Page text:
Holy Trinity Lutheran Church
Para Road, Nuriootpa

B 1877 Gebrüder Walter Guhrau Pr, Schliesen (opus 118);
inst c.1888 St Petri Lutheran Church, Nuriootpa;
inst 1966 present loc; res 1988 Roger Jones.
2 manuals, 7 speaking stops, 3 couplers, tracker
Hw: Ow: 8.4. Ped: 16.

Photo: PdL (Oct 2009)

Roger Jones advises (August 2007):

I restored this organ in 1989. The silver frost was removed from the pipes and the original decoration redone to pipes and fretwork. Compass: CC to top note chromatic (no rollerboard). A similar organ by the same builder is located at St Paul's retreat Glen Osmond, with one manual and pedals." This latter instrument has been unplayable for many years. [David Shield, April 2009]

From Historic Organs of the Barossa Valley, Volume 2:

Before 1958, members of this congregation attended St Paul's, Tanunda. Members of the Evangelical Lutheran Church of Australia Synod, their numbers grew enabling a new church and hall to be built in Nuriootpa and be dedicated on 17 July, 1960.

The pipe organ was built at Guhrau, Silesia, by the Walter Brothers, and was procured for the St Petri congregation in 1887 where it served for many years before being transferred to Holy Trinity in 1967. It is notable for its beautifully voiced ranks of tin flutes and its exquisite case.


Flaut travers


Pedal Koppel
Manual Koppel
Octav Koppel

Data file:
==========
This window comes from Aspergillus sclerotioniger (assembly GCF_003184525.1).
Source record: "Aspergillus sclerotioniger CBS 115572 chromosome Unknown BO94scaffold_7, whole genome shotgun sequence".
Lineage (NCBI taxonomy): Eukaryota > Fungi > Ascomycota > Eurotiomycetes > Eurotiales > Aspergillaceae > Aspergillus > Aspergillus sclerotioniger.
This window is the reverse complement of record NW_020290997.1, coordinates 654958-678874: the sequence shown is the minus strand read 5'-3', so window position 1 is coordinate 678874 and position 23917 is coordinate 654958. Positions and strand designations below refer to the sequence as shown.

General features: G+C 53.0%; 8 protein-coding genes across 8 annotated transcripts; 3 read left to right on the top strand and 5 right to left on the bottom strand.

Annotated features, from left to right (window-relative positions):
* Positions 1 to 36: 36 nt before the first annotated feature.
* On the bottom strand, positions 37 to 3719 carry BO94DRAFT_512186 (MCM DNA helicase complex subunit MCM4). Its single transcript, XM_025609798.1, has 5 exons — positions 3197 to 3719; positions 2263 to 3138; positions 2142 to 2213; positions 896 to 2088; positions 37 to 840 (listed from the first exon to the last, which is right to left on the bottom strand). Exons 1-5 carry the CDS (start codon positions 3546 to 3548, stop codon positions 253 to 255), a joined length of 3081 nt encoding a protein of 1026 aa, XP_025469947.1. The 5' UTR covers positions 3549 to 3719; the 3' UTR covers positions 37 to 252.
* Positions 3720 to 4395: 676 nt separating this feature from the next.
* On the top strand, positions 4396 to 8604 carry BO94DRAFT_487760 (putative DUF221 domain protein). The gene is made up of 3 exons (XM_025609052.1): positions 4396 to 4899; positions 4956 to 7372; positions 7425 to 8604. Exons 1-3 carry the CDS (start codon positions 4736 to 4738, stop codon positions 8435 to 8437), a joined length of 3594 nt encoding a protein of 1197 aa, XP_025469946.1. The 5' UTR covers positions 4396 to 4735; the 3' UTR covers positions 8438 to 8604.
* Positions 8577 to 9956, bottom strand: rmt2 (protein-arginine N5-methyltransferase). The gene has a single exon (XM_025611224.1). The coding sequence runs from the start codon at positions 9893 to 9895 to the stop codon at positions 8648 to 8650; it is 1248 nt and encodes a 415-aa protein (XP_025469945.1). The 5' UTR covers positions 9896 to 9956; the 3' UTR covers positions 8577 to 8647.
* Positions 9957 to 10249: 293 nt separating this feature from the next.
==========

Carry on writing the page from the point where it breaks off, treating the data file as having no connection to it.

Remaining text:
added later

Compass: 54/27

Mechanical action

located rear of north side.

From the 2009 OHTA Conference Book, David Shield writes:


The congregation at Holy Trinity has had a relatively short history, being formed in 1958.  From foundation to 1974, individuals and families were members of the St Paul’s congregation in Tanunda.  The organ, on the other hand, has had a much longer one.  Originally imported from Germany by Jacob Witkowski in 1887, it saw service at St Petri Lutheran Church here in Nuriootpa for almost the next 80 years, before being displaced by a larger instrument in a new building.  It was purchased by Holy Trinity in 1966.


Six Nuriootpa families, all members of the St Paul’s congregation in Tanunda, formed the nucleus of what is now Holy Trinity.  This group held occasional services in the old Methodist church from April 1925 to 1926, being ministered to by C.H. Wiebush from Tanunda, Concordia seminary students, or E. Fischer from Kapunda.  The Methodists had owned a block of land in Nuriootpa from 1854 but it was not until 1901 a small wood and iron building was erected in Second Street Nuriootpa.  The current Coulthard Memorial Uniting Church was opened in November 1936.


In 1926-27, services were suspended while the people of St Paul’s planned and built their new church in Tanunda.  Like those in Nuriootpa they had been meeting in homes from early in the century, had grown in numbers to rent then purchase a small church, and expanded further to require a larger building.  Occasional services resumed in 1927 and became more regular from October 1942 when services moved to the Nuriootpa Institute.  These were supplanted in September 1947 with weekly services, now held in the new Methodist Church financed by William Coulthard.


As elsewhere, the numbers grew and on 2 November 1958 the Holy Trinity Evangelical Lutheran Congregation was formed.  Two years previously E. Nuske had purchased Coulthard’s cattle yards and donated it as a site for a future church.  This was realised with the current building being dedicated on 17 July 1960.  Trinity and St Paul’s operated as a parish.  In December 1974, there was a realignment of the parish and ties with St Paul’s in Tanunda were severed.1